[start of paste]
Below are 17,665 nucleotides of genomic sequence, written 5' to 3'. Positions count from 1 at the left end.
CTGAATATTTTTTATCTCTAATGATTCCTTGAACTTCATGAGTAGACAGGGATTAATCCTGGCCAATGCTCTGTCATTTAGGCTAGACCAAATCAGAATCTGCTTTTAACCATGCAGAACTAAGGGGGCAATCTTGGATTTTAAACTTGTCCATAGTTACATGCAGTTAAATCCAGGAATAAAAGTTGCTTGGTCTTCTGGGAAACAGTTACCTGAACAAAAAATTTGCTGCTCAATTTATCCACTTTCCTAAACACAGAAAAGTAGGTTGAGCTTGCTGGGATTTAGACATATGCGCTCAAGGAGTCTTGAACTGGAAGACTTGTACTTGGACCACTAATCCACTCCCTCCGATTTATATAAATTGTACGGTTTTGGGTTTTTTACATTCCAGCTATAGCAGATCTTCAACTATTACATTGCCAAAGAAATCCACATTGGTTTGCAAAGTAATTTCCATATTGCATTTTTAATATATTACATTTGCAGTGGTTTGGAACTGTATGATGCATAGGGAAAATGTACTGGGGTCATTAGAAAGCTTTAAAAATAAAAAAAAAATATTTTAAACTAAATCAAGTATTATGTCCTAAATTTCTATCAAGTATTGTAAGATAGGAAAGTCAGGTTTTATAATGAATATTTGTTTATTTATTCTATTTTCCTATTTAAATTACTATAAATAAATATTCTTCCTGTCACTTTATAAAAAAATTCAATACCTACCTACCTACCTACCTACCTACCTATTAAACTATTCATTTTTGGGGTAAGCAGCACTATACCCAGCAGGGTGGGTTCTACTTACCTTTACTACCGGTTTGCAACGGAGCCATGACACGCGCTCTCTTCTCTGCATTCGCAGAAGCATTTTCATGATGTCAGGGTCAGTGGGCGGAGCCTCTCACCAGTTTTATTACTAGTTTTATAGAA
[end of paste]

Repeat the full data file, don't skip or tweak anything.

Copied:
Below are 17,665 nucleotides of genomic sequence, written 5' to 3'. Positions count from 1 at the left end.
CTGAATATTTTTTATCTCTAATGATTCCTTGAACTTCATGAGTAGACAGGGATTAATCCTGGCCAATGCTCTGTCATTTAGGCTAGACCAAATCAGAATCTGCTTTTAACCATGCAGAACTAAGGGGGCAATCTTGGATTTTAAACTTGTCCATAGTTACATGCAGTTAAATCCAGGAATAAAAGTTGCTTGGTCTTCTGGGAAACAGTTACCTGAACAAAAAATTTGCTGCTCAATTTATCCACTTTCCTAAACACAGAAAAGTAGGTTGAGCTTGCTGGGATTTAGACATATGCGCTCAAGGAGTCTTGAACTGGAAGACTTGTACTTGGACCACTAATCCACTCCCTCCGATTTATATAAATTGTACGGTTTTGGGTTTTTTACATTCCAGCTATAGCAGATCTTCAACTATTACATTGCCAAAGAAATCCACATTGGTTTGCAAAGTAATTTCCATATTGCATTTTTAATATATTACATTTGCAGTGGTTTGGAACTGTATGATGCATAGGGAAAATGTACTGGGGTCATTAGAAAGCTTTAAAAATAAAAAAAAAATATTTTAAACTAAATCAAGTATTATGTCCTAAATTTCTATCAAGTATTGTAAGATAGGAAAGTCAGGTTTTATAATGAATATTTGTTTATTTATTCTATTTTCCTATTTAAATTACTATAAATAAATATTCTTCCTGTCACTTTATAAAAAAATTCAATACCTACCTACCTACCTACCTACCTACCTATTAAACTATTCATTTTTGGGGTAAGCAGCACTATACCCAGCAGGGTGGGTTCTACTTACCTTTACTACCGGTTTGCAACGGAGCCATGACACGCGCTCTCTTCTCTGCATTCGCAGAAGCATTTTCATGATGTCAGGGTCAGTGGGCGGAGCCTCTCACCAGTTTTATTACTAGTTTTATAGAA